Halloween is coming up fast, and with it, most of us will have already picked out our costumes. But, whether you’re going as a classic vampire, a decomposing zombie, or a wicked witch, one thing which makes all of these look better is some fake blood. Splatter it on, or go the whole hog and drench yourself — in either case, it definitely adds to the look. Before you run out to buy countless bottles and tubes of this stuff, did you know you can make it yourself? Plus, you probably have everything you need at home!
However you want to use the blood, and whatever consistency and vibrancy of color you want, we'll guide you through the best methods to make fake blood at home. So whether you just want to spritz your costume, or create some convincing guts, we’ve got the solution. Here’s how to make fake blood — and make it look convincing.
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How to make fake blood
Before we start, you should know that a lot of the following recipes contain red food coloring, but you can substitute natural alternatives if you don’t have this at home, such as pomegranate juice, beet powder or tomato paste. You can also boil cranberries and strain the resulting juice.
1. Thin and quick fake blood — This is the perfect recipe if you’ve left dressing up until the last minute. For a simple solution, all you need to do is combine water and red food coloring — use as much water as you want and add the food coloring until you achieve a bright color.
You can then fill an empty spray bottle with this mixture and spritz on your clothes and around your body as required. Bear in mind food coloring will stain though, so apply outside of your home. This fake blood will appear thin and quite bright, but it’s very fast and convenient to mix if you’re running out of time.
2. For a thicker consistency — If you want your fake blood to look more convincing, you’re going to have to thicken it up. To do this, you’ll need to reduce the water in the first recipe and add in corn syrup and chocolate sauce or cocoa mix. Both of these ingredients will thicken up the consistency, while the chocolate sauce will give the coloring a more realistic, darker tone. Depending on how much you want to make, use the following guidelines: 3 parts corn syrup to 1 part water, then add chocolate sauce or cocoa mix (1 tbsp at a time) and red food coloring until you're happy with the vibrancy and consistency. Simply combine these in a mixing bowl for your thick fake blood — be careful not to flick it around the kitchen as you do. Feel free to add a couple of drops of blue and green food coloring as well, as this will make the tone more realistic.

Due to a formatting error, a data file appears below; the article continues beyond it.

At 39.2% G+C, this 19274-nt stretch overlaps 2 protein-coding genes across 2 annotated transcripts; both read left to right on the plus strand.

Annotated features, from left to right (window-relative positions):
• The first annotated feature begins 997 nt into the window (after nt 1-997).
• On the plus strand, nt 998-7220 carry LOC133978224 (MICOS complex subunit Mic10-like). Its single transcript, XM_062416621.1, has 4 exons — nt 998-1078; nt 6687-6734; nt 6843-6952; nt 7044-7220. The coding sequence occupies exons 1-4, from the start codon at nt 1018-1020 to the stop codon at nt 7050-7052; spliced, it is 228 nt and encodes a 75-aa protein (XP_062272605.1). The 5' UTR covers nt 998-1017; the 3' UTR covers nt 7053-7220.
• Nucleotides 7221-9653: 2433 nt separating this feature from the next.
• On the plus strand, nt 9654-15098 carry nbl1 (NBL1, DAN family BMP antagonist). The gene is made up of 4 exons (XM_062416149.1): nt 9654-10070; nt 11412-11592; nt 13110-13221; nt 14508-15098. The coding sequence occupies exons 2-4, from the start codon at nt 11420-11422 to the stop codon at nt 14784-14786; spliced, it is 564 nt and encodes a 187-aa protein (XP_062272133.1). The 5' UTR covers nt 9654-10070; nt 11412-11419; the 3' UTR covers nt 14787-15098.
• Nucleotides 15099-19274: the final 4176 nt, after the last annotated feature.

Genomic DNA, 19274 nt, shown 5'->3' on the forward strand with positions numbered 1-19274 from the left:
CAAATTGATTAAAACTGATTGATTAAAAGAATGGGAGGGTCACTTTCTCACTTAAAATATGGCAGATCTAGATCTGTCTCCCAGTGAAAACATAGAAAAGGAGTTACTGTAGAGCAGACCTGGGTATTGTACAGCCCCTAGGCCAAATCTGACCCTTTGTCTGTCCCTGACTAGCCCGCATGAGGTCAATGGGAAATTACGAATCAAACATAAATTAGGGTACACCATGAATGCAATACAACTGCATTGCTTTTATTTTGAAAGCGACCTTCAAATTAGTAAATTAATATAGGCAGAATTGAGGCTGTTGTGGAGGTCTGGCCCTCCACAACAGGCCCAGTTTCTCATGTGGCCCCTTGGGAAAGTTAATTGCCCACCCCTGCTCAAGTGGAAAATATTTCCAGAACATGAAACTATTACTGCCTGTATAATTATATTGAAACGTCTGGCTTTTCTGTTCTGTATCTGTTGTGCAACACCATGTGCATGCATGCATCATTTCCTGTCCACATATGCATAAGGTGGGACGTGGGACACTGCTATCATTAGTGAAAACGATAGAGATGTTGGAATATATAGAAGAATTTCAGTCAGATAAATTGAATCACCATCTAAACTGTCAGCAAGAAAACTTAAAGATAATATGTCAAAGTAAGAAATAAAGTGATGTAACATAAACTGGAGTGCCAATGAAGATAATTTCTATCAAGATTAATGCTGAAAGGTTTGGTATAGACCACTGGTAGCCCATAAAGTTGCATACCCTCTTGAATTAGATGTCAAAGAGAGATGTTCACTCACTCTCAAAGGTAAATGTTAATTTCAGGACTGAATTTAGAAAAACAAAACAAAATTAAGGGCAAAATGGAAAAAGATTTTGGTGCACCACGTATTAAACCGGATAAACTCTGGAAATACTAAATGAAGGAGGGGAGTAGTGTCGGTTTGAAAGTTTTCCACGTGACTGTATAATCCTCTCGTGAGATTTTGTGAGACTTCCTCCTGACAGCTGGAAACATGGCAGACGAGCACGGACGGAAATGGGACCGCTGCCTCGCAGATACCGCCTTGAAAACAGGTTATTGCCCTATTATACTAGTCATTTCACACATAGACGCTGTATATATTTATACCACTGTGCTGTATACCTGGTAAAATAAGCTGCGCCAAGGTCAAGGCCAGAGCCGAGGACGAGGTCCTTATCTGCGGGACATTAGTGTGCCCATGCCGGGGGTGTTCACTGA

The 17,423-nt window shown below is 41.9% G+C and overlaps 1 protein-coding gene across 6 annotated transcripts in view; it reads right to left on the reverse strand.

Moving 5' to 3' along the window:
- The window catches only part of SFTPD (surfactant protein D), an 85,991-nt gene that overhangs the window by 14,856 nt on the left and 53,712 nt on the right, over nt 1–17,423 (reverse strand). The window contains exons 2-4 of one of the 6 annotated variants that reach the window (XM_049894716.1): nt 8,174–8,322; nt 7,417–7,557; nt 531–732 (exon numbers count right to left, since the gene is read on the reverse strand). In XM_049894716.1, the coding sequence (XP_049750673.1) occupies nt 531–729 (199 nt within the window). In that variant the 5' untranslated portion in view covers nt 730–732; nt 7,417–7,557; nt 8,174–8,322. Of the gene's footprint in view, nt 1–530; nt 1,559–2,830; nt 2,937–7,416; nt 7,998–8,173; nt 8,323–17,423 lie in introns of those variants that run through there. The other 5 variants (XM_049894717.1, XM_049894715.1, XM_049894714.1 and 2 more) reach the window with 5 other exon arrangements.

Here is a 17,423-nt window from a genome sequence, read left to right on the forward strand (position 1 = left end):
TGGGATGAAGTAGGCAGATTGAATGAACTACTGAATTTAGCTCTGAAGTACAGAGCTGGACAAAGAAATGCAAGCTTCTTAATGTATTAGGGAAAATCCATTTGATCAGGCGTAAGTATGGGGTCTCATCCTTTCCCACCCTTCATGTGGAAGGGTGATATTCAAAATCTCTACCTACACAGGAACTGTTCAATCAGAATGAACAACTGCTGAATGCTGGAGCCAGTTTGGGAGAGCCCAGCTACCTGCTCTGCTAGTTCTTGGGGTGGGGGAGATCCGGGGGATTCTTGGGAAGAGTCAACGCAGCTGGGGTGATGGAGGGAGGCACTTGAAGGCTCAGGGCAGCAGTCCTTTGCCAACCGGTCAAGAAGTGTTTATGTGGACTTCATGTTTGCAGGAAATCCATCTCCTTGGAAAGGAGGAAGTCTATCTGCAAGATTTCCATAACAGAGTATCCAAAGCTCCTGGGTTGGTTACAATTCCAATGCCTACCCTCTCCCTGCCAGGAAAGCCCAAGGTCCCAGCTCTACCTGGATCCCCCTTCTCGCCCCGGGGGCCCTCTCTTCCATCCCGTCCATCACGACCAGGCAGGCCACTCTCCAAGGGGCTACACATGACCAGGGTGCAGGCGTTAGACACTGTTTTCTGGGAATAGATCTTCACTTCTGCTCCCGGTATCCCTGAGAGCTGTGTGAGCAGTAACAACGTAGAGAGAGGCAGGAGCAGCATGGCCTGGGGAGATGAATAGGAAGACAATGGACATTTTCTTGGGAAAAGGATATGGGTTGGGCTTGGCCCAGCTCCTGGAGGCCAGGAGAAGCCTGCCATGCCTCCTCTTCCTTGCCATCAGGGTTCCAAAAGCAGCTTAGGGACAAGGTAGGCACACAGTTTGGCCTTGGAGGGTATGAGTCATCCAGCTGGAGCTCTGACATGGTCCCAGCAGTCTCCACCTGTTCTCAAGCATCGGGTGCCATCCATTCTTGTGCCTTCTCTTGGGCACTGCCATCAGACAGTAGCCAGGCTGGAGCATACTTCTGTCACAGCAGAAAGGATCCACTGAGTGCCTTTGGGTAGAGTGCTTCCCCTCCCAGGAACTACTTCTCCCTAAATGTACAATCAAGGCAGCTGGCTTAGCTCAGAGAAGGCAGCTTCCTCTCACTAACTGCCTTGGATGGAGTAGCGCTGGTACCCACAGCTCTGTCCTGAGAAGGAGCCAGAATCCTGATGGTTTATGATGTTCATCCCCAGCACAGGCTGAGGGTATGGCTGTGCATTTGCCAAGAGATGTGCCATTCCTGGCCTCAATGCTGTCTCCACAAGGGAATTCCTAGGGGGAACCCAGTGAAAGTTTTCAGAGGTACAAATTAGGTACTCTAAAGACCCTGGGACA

You can adjust the ingredients of this recipe to achieve the consistency you want — so add some water if you want it to be more fluid, or thicken it up with some corn starch. For more detail, perhaps chuck in some cooked pasta or dried onions for fleshy parts. Bear in mind this will stain all the more easily because it contains corn syrup, so don’t apply to rental costumes. But, it is safe to use on your skin — so long as you don’t mind the pink patches the following day!
3. For a washable alternative — If you’re scared of fake blood stains more than anything else, we’ve got a solution for you. In the above recipe, corn syrup essentially contributes to the staining power on clothes, but if you swap this out for a detergent base, the fake blood will wash out much more easily.
Simply remove the corn syrup from the second recipe, and swap in a liquid laundry detergent — if you use The Pink Stuff ($25.40, Amazon), you will at least have a hand in the coloring! You want about 2 parts chocolate sauce or cocoa mix to 1 part detergent in this recipe, and then add the red food coloring as needed. Alternatively, you can also combine dish soap with your basic fake blood recipe for similar results.
Of course, this recipe is non-edible due to the detergent. You should avoid contact with the face and eyes as well as the skin in general for the same reason. Detergent can cause a reaction on sensitive skin, so wash it away immediately if exposed and consult a doctor if necessary. However, the best washing machines will thank you for this alternative, and your costume should emerge from the wash as good as new.
4. Wounds — Fake wounds sound complicated, but they’re actually relatively easy to achieve, plus they give you a chance to get creative. For the appearance of broken skin, you can simply combine peanut butter with your basic blood recipe. You then need to mold this on your skin to create your desired look.
Alternatively, you can apply liquid latex to your skin, followed by sticking a layer of toilet paper to it. Repeat this until you achieve a thick layer of ‘fake skin.’ Once it’s dry, use a toothpick to carefully tear open the tissue and create your wound. You’re then free to use foundation and fake blood to achieve the finishing touches.
5. Flesh and guts — If you want to make your own guts, it’s quicker than you’d think. In the Guardian, Dan Martin, FX expert, reveals a quick method for recreating intestines. First, you're going to need a long, flat surface that you don’t mind getting a little messy. Using liquid latex, paint several lengthy layers, one on top of the other as each dries. Next grab some paper towels and scrunch them to fashion a long sausage. Then roll your paper over the latex, getting it to stick to the exterior as you do. Finally, leave your intestines to soak in some fake blood and you’re good to go.
Corn starch is also useful for a fleshy consistency if you happen to have this in the cupboard. Combine 4 tbsp corn starch with about 50ml water, then add food coloring as needed. After mixing together, add ½ tsp chocolate sauce or cocoa mix last. You should achieve a rubbery consistency — something a bit like wet putty. Your flesh is now ready, you can combine this with your fake blood for the full effect.